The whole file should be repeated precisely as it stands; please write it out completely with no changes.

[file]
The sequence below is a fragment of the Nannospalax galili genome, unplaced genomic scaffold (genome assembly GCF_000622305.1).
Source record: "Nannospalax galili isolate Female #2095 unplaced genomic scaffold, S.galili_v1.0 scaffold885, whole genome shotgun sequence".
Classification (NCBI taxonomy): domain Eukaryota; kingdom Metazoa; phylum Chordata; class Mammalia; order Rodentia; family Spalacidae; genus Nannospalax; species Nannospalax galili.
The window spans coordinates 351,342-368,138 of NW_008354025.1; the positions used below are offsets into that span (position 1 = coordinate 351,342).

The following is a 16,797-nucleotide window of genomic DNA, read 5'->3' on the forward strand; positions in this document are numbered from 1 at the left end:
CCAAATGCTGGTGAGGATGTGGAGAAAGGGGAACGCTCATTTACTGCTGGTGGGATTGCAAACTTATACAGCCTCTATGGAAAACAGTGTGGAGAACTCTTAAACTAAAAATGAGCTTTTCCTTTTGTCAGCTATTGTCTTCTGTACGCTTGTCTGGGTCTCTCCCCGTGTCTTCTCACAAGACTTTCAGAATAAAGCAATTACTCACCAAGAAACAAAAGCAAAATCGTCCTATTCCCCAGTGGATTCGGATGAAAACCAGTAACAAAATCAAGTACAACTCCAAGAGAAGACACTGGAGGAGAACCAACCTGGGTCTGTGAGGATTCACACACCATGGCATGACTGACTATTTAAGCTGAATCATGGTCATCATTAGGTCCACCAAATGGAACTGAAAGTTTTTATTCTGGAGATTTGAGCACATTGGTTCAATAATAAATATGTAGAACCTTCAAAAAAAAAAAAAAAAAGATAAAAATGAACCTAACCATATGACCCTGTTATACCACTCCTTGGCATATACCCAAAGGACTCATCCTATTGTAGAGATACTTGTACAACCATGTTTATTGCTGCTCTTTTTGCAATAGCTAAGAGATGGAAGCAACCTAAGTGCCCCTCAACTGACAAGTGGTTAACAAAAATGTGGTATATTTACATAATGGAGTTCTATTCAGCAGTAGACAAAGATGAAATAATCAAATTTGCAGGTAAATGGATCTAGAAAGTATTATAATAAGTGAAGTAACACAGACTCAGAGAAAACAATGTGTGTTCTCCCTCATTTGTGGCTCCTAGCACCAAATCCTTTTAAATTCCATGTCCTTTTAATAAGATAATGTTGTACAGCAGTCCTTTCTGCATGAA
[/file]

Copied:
The sequence below is a fragment of the Nannospalax galili genome, unplaced genomic scaffold (genome assembly GCF_000622305.1).
Source record: "Nannospalax galili isolate Female #2095 unplaced genomic scaffold, S.galili_v1.0 scaffold885, whole genome shotgun sequence".
Classification (NCBI taxonomy): domain Eukaryota; kingdom Metazoa; phylum Chordata; class Mammalia; order Rodentia; family Spalacidae; genus Nannospalax; species Nannospalax galili.
The window spans coordinates 351,342-368,138 of NW_008354025.1; the positions used below are offsets into that span (position 1 = coordinate 351,342).

The following is a 16,797-nucleotide window of genomic DNA, read 5'->3' on the forward strand; positions in this document are numbered from 1 at the left end:
CCAAATGCTGGTGAGGATGTGGAGAAAGGGGAACGCTCATTTACTGCTGGTGGGATTGCAAACTTATACAGCCTCTATGGAAAACAGTGTGGAGAACTCTTAAACTAAAAATGAGCTTTTCCTTTTGTCAGCTATTGTCTTCTGTACGCTTGTCTGGGTCTCTCCCCGTGTCTTCTCACAAGACTTTCAGAATAAAGCAATTACTCACCAAGAAACAAAAGCAAAATCGTCCTATTCCCCAGTGGATTCGGATGAAAACCAGTAACAAAATCAAGTACAACTCCAAGAGAAGACACTGGAGGAGAACCAACCTGGGTCTGTGAGGATTCACACACCATGGCATGACTGACTATTTAAGCTGAATCATGGTCATCATTAGGTCCACCAAATGGAACTGAAAGTTTTTATTCTGGAGATTTGAGCACATTGGTTCAATAATAAATATGTAGAACCTTCAAAAAAAAAAAAAAAAAGATAAAAATGAACCTAACCATATGACCCTGTTATACCACTCCTTGGCATATACCCAAAGGACTCATCCTATTGTAGAGATACTTGTACAACCATGTTTATTGCTGCTCTTTTTGCAATAGCTAAGAGATGGAAGCAACCTAAGTGCCCCTCAACTGACAAGTGGTTAACAAAAATGTGGTATATTTACATAATGGAGTTCTATTCAGCAGTAGACAAAGATGAAATAATCAAATTTGCAGGTAAATGGATCTAGAAAGTATTATAATAAGTGAAGTAACACAGACTCAGAGAAAACAATGTGTGTTCTCCCTCATTTGTGGCTCCTAGCACCAAATCCTTTTAAATTCCATGTCCTTTTAATAAGATAATGTTGTACAGCAGTCCTTTCTGCATGAA